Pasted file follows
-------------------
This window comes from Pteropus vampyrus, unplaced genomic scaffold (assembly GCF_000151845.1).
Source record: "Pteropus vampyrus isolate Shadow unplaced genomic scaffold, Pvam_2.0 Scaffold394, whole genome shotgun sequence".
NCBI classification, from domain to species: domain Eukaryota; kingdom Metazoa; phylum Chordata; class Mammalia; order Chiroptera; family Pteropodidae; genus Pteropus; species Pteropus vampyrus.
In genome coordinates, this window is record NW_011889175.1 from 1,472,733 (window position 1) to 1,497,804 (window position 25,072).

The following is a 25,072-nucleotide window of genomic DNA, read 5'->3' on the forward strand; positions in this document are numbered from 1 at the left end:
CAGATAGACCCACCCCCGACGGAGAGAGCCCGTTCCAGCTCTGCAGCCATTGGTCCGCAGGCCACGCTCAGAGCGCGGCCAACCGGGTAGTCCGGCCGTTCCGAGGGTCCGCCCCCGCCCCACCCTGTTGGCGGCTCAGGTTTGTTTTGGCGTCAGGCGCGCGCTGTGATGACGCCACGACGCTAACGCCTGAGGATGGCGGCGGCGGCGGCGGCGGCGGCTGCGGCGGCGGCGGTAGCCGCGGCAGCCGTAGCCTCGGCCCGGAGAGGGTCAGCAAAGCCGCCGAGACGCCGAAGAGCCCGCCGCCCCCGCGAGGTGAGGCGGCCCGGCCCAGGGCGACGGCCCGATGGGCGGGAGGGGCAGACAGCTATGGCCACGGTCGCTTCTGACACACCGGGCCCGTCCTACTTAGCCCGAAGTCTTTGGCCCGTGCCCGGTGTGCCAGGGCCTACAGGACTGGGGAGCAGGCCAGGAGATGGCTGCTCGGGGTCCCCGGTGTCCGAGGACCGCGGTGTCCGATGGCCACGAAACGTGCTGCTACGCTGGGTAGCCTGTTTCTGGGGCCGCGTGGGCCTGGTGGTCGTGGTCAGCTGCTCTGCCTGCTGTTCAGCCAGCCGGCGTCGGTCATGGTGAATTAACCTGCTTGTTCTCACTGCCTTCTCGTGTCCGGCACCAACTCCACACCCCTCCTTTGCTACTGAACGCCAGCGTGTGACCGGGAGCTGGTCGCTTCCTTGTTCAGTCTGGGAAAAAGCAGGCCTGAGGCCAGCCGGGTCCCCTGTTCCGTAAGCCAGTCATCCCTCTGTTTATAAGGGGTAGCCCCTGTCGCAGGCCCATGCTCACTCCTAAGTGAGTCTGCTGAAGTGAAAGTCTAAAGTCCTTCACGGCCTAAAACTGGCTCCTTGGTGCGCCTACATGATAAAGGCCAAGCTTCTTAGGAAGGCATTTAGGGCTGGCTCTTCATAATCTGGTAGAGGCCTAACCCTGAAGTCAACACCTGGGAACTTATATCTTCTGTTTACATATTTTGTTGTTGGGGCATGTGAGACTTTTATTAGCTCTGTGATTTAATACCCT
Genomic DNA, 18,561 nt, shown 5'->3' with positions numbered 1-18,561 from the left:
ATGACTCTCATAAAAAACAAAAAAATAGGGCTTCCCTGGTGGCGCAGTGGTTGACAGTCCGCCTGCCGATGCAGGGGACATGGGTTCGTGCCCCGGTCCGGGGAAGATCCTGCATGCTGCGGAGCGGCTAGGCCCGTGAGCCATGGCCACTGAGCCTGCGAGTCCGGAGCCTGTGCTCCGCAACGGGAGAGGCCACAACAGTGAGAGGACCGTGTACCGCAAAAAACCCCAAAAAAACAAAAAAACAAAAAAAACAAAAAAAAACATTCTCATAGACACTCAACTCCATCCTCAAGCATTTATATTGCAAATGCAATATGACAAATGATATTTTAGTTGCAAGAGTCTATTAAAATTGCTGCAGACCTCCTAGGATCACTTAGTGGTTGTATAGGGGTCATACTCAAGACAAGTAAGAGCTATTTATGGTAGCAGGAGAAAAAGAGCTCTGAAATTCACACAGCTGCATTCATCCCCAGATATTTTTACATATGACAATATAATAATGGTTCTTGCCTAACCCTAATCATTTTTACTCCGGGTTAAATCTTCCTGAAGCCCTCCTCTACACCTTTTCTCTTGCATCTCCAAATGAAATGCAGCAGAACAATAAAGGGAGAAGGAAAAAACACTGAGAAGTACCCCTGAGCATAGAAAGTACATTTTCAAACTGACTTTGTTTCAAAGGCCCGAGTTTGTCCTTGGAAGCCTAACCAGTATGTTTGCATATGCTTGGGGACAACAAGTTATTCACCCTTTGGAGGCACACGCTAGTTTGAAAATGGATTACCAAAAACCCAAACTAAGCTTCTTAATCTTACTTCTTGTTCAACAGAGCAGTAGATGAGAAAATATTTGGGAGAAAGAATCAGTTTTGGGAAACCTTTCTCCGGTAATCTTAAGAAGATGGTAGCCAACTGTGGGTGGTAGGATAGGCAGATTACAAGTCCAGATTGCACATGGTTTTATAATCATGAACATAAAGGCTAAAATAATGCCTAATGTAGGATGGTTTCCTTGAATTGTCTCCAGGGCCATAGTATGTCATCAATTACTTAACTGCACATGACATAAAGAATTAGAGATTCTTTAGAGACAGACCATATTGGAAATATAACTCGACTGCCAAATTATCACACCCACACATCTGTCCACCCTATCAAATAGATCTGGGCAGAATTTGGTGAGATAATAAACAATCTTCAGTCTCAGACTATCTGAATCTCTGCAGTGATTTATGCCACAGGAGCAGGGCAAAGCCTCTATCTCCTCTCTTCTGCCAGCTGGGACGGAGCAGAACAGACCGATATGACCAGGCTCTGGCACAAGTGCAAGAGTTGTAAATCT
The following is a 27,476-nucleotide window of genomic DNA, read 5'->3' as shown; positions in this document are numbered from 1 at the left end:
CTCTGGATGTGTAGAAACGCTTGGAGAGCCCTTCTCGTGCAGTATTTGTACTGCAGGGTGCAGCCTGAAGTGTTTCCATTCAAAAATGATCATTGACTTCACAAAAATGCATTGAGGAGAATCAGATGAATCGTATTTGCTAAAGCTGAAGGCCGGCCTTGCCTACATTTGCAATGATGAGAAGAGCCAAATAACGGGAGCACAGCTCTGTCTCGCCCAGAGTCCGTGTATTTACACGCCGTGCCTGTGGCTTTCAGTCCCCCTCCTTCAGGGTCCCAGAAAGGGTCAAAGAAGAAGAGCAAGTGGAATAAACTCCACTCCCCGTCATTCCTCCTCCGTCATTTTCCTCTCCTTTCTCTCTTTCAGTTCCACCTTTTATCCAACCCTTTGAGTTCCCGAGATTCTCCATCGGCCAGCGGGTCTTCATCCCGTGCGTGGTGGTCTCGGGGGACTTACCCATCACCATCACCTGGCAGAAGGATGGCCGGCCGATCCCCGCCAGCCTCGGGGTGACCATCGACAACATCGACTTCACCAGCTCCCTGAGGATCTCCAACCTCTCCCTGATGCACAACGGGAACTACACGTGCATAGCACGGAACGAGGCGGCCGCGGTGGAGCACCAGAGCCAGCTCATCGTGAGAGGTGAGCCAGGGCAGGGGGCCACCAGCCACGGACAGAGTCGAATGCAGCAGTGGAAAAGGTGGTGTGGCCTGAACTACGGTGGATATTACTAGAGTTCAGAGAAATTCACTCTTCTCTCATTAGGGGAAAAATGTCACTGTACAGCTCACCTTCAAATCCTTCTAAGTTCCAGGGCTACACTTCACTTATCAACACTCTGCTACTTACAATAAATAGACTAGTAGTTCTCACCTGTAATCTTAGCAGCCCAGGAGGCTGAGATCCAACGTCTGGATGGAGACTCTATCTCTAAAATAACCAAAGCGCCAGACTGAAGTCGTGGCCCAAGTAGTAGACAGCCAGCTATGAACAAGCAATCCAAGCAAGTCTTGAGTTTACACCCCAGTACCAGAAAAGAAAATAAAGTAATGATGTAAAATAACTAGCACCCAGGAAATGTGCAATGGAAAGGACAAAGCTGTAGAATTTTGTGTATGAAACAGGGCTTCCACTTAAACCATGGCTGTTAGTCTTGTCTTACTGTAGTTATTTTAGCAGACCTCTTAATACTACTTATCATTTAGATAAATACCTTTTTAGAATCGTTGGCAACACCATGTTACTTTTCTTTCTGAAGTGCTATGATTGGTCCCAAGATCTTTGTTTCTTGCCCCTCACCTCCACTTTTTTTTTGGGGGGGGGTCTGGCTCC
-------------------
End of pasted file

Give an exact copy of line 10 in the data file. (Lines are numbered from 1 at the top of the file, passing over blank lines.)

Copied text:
CTCTGGATGTGTAGAAACGCTTGGAGAGCCCTTCTCGTGCAGTATTTGTACTGCAGGGTGCAGCCTGAAGTGTTTCCATTCAAAAATGATCATTGACTTCACAAAAATGCATTGAGGAGAATCAGATGAATCGTATTTGCTAAAGCTGAAGGCCGGCCTTGCCTACATTTGCAATGATGAGAAGAGCCAAATAACGGGAGCACAGCTCTGTCTCGCCCAGAGTCCGTGTATTTACACGCCGTGCCTGTGGCTTTCAGTCCCCCTCCTTCAGGGTCCCAGAAAGGGTCAAAGAAGAAGAGCAAGTGGAATAAACTCCACTCCCCGTCATTCCTCCTCCGTCATTTTCCTCTCCTTTCTCTCTTTCAGTTCCACCTTTTATCCAACCCTTTGAGTTCCCGAGATTCTCCATCGGCCAGCGGGTCTTCATCCCGTGCGTGGTGGTCTCGGGGGACTTACCCATCACCATCACCTGGCAGAAGGATGGCCGGCCGATCCCCGCCAGCCTCGGGGTGACCATCGACAACATCGACTTCACCAGCTCCCTGAGGATCTCCAACCTCTCCCTGATGCACAACGGGAACTACACGTGCATAGCACGGAACGAGGCGGCCGCGGTGGAGCACCAGAGCCAGCTCATCGTGAGAGGTGAGCCAGGGCAGGGGGCCACCAGCCACGGACAGAGTCGAATGCAGCAGTGGAAAAGGTGGTGTGGCCTGAACTACGGTGGATATTACTAGAGTTCAGAGAAATTCACTCTTCTCTCATTAGGGGAAAAATGTCACTGTACAGCTCACCTTCAAATCCTTCTAAGTTCCAGGGCTACACTTCACTTATCAACACTCTGCTACTTACAATAAATAGACTAGTAGTTCTCACCTGTAATCTTAGCAGCCCAGGAGGCTGAGATCCAACGTCTGGATGGAGACTCTATCTCTAAAATAACCAAAGCGCCAGACTGAAGTCGTGGCCCAAGTAGTAGACAGCCAGCTATGAACAAGCAATCCAAGCAAGTCTTGAGTTTACACCCCAGTACCAGAAAAGAAAATAAAGTAATGATGTAAAATAACTAGCACCCAGGAAATGTGCAATGGAAAGGACAAAGCTGTAGAATTTTGTGTATGAAACAGGGCTTCCACTTAAACCATGGCTGTTAGTCTTGTCTTACTGTAGTTATTTTAGCAGACCTCTTAATACTACTTATCATTTAGATAAATACCTTTTTAGAATCGTTGGCAACACCATGTTACTTTTCTTTCTGAAGTGCTATGATTGGTCCCAAGATCTTTGTTTCTTGCCCCTCACCTCCACTTTTTTTTTGGGGGGGGGTCTGGCTCC